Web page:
Most importantly, this novel is about female relationships—those that encourage advancements and those that drag us down—making it simultaneously  heartbreaking and beautiful. 
# 48: Aphra Behn, Oroonoko, or the Royal Slave
Aphra Behn’s personal background makes her an intriguing figure—especially considering how limiting a woman’s role was in the society. Behn’s protagonist Oroonoko, an African prince, falls in love with the beautiful Imoinda and eventual downfall to being sold into slavery. Some of the elements that are remarkable to me are the elements of proto-racism that are apparent throughout. One that springs to mind is Oroonoko’s description—Behn seems to purposefully emphasize how European looking her protagonist’s facial features are. This description seems to be intended to help make Oroonoko more appealing to her audience—to show his nobility, to make his story of tragic downfall have a bigger impact, which leaves her contemporaries’ perceptions of race open to speculation. 
# 47: Evelyn Waugh, A Handful of Dust
From a recommendation selling point of view, I think that if you like Downton Abbey, you would enjoy this book. In A Handful of Dust, Waugh deals with a myriad of complex issues—both cultural and personal. On the home front we are presented with a seemingly perfect family—Tony and Brenta Last—that starts to crumble apart in front of our eyes. In a larger sense, however, the novel deals with inheritance issues (big house, no money to keep it going), infidelity, characters obsessed with their own personal gain, England at the cusp of colonialism, and the breakdown of aristocracy. Some of my favorite elements in this novel deal with the very thing that makes up the English character (at least to me)—a husband that pretends to have an affair in order to help his wife safe face and conceal her own affair. At the same time, there are the kinds of characters that represent an almost exactly opposite of that, characters that are willing to do anything and everything to find their next meal without having to pay for it. This is change at its best; at its most destructive. The social mores and rules no longer apply. The old must yield to the new. The changes coming to the main characters, both on the microcosmic and macrocosmic lead to an ultimate destruction, both of character, of reputation, of personhood, and of aristocratic possession.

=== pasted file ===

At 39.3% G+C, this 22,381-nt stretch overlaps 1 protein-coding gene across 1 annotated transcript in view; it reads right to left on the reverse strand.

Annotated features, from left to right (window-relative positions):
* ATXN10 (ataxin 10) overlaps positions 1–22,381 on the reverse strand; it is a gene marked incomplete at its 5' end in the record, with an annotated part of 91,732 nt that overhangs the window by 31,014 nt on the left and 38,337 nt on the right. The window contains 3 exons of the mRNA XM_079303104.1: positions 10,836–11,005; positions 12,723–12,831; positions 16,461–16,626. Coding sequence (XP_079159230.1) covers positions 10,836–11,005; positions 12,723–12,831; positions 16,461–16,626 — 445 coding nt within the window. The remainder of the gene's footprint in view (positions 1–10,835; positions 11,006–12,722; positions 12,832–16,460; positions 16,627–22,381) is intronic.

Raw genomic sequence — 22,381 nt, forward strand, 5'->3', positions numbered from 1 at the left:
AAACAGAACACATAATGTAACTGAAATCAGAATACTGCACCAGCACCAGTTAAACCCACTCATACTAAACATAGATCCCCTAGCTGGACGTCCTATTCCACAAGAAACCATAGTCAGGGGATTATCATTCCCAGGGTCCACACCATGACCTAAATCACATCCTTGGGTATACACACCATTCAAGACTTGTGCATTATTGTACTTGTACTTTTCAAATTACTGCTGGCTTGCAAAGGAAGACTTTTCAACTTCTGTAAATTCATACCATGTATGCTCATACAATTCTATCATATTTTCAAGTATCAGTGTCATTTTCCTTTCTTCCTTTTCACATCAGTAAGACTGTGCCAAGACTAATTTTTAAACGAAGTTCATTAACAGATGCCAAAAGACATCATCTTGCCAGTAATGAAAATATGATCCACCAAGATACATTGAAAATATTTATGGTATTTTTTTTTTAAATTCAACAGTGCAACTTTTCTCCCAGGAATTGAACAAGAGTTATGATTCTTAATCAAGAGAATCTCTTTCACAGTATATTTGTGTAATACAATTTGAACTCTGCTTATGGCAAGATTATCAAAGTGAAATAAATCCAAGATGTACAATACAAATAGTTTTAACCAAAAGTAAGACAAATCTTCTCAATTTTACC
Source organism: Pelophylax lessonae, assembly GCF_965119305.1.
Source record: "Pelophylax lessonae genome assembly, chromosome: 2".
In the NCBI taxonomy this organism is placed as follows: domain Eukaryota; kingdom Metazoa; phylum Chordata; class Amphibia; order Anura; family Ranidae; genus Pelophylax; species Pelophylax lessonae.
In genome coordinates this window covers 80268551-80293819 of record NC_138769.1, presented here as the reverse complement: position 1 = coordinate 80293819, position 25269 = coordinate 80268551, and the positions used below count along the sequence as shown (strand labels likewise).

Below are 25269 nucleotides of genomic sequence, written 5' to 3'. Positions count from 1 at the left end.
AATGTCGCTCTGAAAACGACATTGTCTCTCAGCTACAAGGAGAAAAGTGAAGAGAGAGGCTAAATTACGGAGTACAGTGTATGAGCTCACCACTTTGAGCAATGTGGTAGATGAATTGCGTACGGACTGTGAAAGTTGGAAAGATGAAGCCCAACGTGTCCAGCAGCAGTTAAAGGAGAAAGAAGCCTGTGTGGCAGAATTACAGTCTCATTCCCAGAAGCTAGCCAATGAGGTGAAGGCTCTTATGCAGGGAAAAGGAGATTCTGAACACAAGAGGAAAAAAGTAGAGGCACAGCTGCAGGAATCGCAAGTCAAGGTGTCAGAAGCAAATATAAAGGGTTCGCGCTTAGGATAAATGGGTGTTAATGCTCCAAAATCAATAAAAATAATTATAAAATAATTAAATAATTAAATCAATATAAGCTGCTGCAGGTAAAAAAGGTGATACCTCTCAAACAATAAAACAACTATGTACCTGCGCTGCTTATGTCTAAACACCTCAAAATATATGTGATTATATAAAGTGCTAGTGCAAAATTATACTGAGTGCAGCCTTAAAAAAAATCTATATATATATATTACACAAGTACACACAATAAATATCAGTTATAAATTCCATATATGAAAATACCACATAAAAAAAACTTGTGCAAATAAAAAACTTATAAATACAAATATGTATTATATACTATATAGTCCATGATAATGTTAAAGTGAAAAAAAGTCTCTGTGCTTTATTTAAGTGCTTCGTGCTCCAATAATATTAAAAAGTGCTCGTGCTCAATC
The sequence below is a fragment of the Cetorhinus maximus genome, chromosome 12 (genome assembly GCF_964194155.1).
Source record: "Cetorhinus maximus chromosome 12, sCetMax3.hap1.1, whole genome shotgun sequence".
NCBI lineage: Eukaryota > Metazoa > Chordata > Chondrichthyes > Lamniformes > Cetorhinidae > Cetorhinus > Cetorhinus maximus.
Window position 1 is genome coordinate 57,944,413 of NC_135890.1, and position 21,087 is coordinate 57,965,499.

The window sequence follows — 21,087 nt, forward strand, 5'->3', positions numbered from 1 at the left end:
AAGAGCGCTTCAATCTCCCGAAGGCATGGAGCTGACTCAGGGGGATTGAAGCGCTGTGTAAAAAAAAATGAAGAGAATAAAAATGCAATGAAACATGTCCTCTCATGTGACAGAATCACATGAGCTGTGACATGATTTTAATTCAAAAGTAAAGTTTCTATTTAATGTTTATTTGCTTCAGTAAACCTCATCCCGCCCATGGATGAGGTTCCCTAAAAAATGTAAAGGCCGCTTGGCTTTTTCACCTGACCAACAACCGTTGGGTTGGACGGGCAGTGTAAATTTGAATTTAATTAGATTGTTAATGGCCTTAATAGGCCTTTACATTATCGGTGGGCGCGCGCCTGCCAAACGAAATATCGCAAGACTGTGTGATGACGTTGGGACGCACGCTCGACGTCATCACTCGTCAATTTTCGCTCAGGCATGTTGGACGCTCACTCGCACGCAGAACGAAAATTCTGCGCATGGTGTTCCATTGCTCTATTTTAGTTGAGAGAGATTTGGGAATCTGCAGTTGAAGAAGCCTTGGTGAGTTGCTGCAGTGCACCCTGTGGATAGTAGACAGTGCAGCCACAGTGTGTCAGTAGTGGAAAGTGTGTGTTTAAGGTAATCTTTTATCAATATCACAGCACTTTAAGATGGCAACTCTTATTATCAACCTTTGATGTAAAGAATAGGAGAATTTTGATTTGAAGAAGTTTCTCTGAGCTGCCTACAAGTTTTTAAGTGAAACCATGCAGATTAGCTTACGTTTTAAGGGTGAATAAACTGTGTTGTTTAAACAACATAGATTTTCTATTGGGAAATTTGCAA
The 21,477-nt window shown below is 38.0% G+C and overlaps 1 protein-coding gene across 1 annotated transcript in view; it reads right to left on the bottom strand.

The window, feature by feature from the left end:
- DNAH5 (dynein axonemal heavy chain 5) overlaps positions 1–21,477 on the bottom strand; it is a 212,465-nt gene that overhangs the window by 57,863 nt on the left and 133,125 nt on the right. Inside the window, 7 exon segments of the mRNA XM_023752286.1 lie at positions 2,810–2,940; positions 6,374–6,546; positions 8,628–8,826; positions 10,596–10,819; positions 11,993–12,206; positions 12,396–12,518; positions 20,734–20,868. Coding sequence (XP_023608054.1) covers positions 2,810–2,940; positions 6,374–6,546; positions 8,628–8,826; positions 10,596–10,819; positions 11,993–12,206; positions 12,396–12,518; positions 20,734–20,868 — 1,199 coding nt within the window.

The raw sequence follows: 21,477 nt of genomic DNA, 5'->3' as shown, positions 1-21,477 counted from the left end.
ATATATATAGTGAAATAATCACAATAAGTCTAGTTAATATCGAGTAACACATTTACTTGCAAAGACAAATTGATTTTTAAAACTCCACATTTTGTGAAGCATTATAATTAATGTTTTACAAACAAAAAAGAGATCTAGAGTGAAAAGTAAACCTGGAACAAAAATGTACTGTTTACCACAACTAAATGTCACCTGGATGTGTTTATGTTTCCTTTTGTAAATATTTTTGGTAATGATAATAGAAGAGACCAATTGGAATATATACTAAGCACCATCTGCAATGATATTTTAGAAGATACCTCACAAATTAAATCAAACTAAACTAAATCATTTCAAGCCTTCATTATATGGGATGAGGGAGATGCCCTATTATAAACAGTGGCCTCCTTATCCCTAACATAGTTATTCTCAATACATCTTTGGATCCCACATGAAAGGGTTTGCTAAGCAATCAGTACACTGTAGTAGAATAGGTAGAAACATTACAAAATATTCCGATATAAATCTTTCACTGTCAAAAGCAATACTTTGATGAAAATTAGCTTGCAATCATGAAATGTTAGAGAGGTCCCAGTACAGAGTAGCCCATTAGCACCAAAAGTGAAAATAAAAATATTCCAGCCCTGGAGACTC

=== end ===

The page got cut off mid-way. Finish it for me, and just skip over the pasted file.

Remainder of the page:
#46: Aesop, Fables
I’ve been reading Aesop’s Fables for as long as I can remember. His writing lends itself easily into reading appropriate for children, which is how I first came across it. The stories themselves are numerous, mostly short, and focusing on some type of a morality lesson. The animals in Aesop’s world are without fail capable of speech and the experiences they go through are intended to teach the readers lessons about morality, charity, generosity, moderation, kindness, to name a few. 
#45: Alan Moore and David Gibbons, The Watchmen